CES 2013 was many things: a beacon of hope offering tons of potential for the new year in tech; a smorgasbord of cool devices and odd offerings to drool over; and, to hardware-hungry mobile mavens like me, something of a disappointment overall.
Still, there was enough newsworthy content for the Pocketnow team to generate over 30 videos packed with mobile-tech reporting. And in the process of shoving all those frames into the YouTubes, we became well-acquainted with the constraints of mobile data networks. Amid the throng of over a hundred thousand people trying to do the exact same thing we were -upload content to the internet- we found sharing the news with you to be a daily challenge.
This wasn't a total surprise: Anton and I had experienced this problem at IFA, using Berlin's HSPA networks. Common sense dictates that when you're immersed in a sea of humanity, with everyone feverishly flicking away at their mobile devices, you're going to run into a connectivity problem or ten. But I'd thought -perhaps naively- that the 4G LTE networks blanketing Las Vegas would save us from some of that inconvenience at CES. We came equipped with a boatload of devices ready and willing to connect to the next-generation networks operated by Verizon Wireless and AT&T Mobility, but though the signal bars were willing, the throughput was often
That's not a condemnation of either company, or of cellular networks overall: connecting via other cable-free means like WiFi was just as difficult. To the showrunners' credit, the various press rooms were well-stocked with hardwired ethernet connections to serve members of the media, but I found it rather absurd that, at an event at which hundreds of *wireless * devices were being showcased, we were forced to rely on physical cables to do our job.
Being in the midst of all that mobile technology, while simultaneously being cut off from using most of the features of my own mobile phone, was a strangely unsettling experience. Despite the best efforts of the so-called "Long Term Evolution" networks and Distributed Antenna Systems to bear up under the strain, we were in the dark a lot. That sucked.
To be fair, the problems would have been infinitely worse had LTE not been present at CES — as we learned in Berlin. On the whole, the cellular signal was usable more of the time in Vegas, and when it vanished, connectivity returned more quickly there than at IFA. Incredibly, the Pocketnow team was able to maintain constant connectivity using WhatsApp, a data-based messaging service, with almost no blackouts or interruptions: for us, that was probably the biggest logistical win of the show.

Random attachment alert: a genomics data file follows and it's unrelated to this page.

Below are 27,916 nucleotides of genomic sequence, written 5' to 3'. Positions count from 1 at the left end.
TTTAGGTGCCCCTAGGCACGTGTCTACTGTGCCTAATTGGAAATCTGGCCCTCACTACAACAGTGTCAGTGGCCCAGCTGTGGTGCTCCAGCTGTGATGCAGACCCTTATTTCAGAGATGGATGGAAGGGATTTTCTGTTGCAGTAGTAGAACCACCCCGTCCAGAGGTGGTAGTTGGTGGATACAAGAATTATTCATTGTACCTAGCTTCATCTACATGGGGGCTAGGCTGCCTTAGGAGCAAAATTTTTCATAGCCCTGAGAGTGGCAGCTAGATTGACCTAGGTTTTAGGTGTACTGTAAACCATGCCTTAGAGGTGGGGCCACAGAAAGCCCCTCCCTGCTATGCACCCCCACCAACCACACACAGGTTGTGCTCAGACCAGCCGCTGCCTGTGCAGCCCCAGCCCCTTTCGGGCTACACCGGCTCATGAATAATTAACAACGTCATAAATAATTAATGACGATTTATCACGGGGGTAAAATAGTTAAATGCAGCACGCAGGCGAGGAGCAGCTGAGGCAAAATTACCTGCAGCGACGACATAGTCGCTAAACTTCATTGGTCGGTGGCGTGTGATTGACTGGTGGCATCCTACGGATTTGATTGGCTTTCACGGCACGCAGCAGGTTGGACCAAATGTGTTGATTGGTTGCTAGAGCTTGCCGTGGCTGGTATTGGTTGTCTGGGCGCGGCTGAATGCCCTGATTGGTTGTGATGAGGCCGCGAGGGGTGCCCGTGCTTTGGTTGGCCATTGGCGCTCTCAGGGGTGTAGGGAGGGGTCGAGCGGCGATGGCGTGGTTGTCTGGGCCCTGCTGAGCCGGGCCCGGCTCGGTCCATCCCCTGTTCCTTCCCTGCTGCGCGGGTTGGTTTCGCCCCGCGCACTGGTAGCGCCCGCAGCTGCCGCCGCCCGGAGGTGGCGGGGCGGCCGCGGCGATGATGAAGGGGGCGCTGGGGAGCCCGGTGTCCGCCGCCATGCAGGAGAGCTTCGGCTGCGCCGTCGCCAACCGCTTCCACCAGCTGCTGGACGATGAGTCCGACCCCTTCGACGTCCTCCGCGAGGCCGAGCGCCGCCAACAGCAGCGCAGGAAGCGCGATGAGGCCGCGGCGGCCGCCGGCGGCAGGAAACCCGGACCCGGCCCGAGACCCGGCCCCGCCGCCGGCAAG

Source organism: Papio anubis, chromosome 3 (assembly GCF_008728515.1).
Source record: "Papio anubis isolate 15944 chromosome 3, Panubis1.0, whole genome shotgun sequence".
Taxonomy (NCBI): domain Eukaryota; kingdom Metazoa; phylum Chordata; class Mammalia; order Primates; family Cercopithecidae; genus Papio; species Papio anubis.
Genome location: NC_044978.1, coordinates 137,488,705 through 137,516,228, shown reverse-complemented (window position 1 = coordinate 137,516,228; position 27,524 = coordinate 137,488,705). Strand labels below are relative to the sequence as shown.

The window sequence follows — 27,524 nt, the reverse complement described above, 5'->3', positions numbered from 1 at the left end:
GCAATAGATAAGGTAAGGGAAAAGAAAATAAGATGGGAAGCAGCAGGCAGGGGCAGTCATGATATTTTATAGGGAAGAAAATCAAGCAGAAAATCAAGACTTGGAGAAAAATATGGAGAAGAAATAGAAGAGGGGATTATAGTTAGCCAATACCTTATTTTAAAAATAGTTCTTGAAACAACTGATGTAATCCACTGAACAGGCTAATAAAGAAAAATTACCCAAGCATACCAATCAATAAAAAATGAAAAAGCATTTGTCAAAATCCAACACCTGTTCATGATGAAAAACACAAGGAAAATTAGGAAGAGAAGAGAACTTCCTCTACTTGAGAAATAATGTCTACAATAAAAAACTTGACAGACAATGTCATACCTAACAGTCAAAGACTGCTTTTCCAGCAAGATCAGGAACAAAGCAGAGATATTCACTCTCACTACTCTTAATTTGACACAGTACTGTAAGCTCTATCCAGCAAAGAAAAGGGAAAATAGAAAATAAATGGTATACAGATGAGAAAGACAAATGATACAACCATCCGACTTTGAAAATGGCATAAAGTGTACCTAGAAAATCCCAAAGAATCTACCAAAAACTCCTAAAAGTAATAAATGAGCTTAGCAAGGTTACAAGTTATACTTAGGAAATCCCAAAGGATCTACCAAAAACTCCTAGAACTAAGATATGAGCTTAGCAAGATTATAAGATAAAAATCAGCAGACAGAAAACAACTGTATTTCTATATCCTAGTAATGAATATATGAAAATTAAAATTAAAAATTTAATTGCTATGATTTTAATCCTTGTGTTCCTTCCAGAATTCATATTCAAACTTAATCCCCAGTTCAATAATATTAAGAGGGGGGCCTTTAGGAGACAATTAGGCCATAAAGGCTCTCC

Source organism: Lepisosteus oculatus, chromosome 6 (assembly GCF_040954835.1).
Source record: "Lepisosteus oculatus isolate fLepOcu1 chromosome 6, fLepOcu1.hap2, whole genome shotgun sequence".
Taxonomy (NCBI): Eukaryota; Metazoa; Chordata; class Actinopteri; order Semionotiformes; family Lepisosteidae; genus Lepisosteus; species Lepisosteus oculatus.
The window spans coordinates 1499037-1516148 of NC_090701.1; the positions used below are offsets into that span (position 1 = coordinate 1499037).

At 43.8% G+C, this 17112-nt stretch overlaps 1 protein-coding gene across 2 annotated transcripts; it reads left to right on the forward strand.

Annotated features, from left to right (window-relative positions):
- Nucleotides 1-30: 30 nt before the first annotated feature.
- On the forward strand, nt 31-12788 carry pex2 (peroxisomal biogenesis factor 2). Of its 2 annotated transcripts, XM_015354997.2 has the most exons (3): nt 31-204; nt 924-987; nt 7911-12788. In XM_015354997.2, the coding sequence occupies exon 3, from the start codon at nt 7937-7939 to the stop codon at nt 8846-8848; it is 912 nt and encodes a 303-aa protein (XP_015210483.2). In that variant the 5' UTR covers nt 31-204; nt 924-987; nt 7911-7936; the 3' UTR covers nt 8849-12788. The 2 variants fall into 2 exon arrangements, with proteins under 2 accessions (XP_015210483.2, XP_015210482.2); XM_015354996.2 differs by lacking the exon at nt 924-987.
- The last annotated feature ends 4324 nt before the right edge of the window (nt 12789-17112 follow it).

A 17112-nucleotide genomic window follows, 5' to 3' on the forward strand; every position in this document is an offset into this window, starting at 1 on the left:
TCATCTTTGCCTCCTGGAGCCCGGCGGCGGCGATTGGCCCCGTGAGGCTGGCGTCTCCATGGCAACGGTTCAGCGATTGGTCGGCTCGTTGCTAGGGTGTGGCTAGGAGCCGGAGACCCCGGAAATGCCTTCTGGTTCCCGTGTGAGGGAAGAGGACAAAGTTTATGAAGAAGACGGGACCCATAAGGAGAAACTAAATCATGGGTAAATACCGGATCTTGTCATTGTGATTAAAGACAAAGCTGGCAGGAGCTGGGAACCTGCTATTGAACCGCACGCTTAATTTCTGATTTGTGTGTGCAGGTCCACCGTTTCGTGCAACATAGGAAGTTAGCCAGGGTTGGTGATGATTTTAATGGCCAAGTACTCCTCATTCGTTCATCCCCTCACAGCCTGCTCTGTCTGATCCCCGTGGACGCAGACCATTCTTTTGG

But as we discussed on our special CES episode of the Pocketnow Weekly podcast, transferring any meaningful amount of data over LTE was difficult anytime before 2am during our week in town, and when we were able to pitch some packets up the pipe, we found ourselves frequently running into errors, or being throttled by some mysterious force on the network side.
I can't say for certain whether these problems were a result of bandwidth limitations in the air interface or some backhaul choke-point, but it's probably safe to say we were looking at a combination of those very hard-to-solve issues. There's only so much available wireless spectrum, after all, and only so many slots available for users even at an efficient LTE cell site. The spectrum issue, especially in a heavily-regulated wireless landscape like the United States, is anything but an easy one to solve.
That's the problem with treating LTE as some sort of savior, or of growing too comfortable with its outrageous throughput speeds at this early stage of its deployment. We asked in a piece a few months back whether LTE networks would end up crumbling just like their 3G predecessors. The unsurprising answer, which CES proved as a sort of unscientific field test, is "absolutely," given enough of a load.
A hundred and fifty thousand added people would stress the wireless infrastructure of any city, no matter how well prepared it was for the onslaught. In no way am I suggesting that the carriers providing coverage at CES did a poor job. Rather, I'm saying that any system, no matter how advanced, can be overloaded. That was true for the old copper-based landline systems, and it's true of wireless networks today. Las Vegas served as a keen reminder that buzzwords like "4G" won't always keep the signal bars glowing on my smartphone in extreme situations, and that fancy 20Mbps throughput I presently enjoy in my low-LTE-penetration hometown won't last forever. As an article over at CNN pointed out last February, wireless connectivity is a finite resource: the microcosm we witnessed last week in Las Vegas might become an everyday reality for some customers in as soon as five years as the spectrum and capacity crunch continues, LTE or no. Avoiding that dystopia is going to depend on a combination of regulatory action from governments, more billions thrown into network maintenance by the carriers, and creative thinking on the part of companies large and small to figure out how best to shove ten pounds of internet into a five-pound bag.
In the words of Scotty, "hold on tight; it gets bumpy from here."